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NFL Partners with Ice Cube for Economic Equity Initiative for Black-Owned Businesses

Tim Daniels@@TimDanielsBRFeatured Columnist IVJune 30, 2022

AP Photo/John Locher

The NFL announced Thursday it launched a partnership with the Contract with Black America Institute, an initiative led by rapper Ice Cube, with the intent of "increasing economic equity and partnerships with Black-owned businesses."

Areas of focus include league-wide opportunities in the financial, tech and production sectors to "help close America's racial and economic wealth gap."

Ice Cube released a statement about the partnership:

"For more than a year, the CWBA Institute has been working closely with the NFL on identifying resources to build stronger, more substantive economic partnerships with the Black community. Our team at CWBA, including my longtime business partner and entertainment lawyer Jeff Kwatinetz, and advisors Ja'Ron Smith and Chris Pilkerton, are focused on building corporate partnerships with measurable economic growth outcomes for Black communities across the country. We believe this is a giant step in the right direction."

NFL commissioner Roger Goodell added:

"Our partnership with CWBA is another reminder that partnering with intentional organizations is critical to everything we do at the League. Black businesses play a major role in our country's economic prosperity. We understand these businesses have not always had the opportunity for exponential growth, so we are pleased to have partners like Ice Cube and his organization, CWBA, in a continued, collective push toward greater economic inclusion."

The NFL noted it's already allocated $125 million to support Black-owned businesses over the past year as part of a plan to diversify its partnerships.

Ice Cube, whose real name is O'Shea Jackson Sr., told Rob Maaddi of the Associated Press he's hopeful working with the NFL can help spark widespread change.

"We feel like if you tackle the huge wealth gap between Black people and white people in this country, that should solve a lot of problems that's there," he said. "Our thing was to go after some of the biggest companies in the country that rely on Black consumers or Black workers, and the biggest one that we focused in on was the NFL."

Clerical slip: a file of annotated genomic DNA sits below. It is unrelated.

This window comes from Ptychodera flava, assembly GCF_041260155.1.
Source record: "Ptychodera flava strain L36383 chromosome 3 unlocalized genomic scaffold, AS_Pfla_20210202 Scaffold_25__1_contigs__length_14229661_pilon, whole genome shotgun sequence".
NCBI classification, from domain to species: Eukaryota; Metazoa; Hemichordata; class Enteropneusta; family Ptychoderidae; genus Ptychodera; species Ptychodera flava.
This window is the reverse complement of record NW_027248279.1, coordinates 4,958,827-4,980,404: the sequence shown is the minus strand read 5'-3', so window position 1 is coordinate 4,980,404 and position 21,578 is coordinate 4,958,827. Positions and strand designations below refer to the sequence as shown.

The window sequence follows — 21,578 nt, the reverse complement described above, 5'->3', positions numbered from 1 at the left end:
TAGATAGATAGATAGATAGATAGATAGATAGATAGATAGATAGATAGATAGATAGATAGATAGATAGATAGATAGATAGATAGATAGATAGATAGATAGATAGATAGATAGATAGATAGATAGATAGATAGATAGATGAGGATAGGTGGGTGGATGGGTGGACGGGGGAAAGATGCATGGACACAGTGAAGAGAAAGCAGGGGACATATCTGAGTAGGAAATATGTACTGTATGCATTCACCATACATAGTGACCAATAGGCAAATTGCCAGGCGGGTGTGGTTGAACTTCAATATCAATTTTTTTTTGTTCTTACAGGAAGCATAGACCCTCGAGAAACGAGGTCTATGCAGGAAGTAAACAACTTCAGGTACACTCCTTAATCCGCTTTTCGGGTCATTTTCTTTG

The musician and actor added he's hopeful the partnership can lead to similar agreements for the CWBA with other companies throughout the country.

"They've already allocated and spent up to $125 million," he said. "So we want we want that to turn into $500 million, maybe a billion and then move on to other leagues and hopefully other companies like Nike and the big boys and tell them to try to adopt the same thing."

It comes after the NFL launched its Inspire Change initiative in 2018 and extended its commitment in 2020 with a 10-year, $250 million pledge for social justice causes.

On June 1, the league announced 21 partners who received $6.5 million in donations as part of the initiative, which brought the total to over $244 million for 37 national grant partners.

Despite the NFL's off-field efforts, the league has received criticism for the lack of diversity in its hiring practices. The league will enter its 2022 season with just five head coaches from historically excluded groups despite non-white players making up 75 percent of rosters in 2021, per Statista.

In February, former Miami Dolphins head coach Brian Flores filed a lawsuit against the league alleging racial discrimination.

Goodell sent out a memo following the lawsuit saying the NFL would undergo an outside review to evaluate its "policies, guidelines and initiatives relating to diversity, equity and inclusion, including as they relate to gender."

"There is much work to do, and we will embrace this moment and seize the opportunity to become a stronger, more inclusive league," Goodell said.

Among the changes that have already occurred is a requirement for all teams to add an offensive assistant coach from a historically excluded group for the 2022 season.

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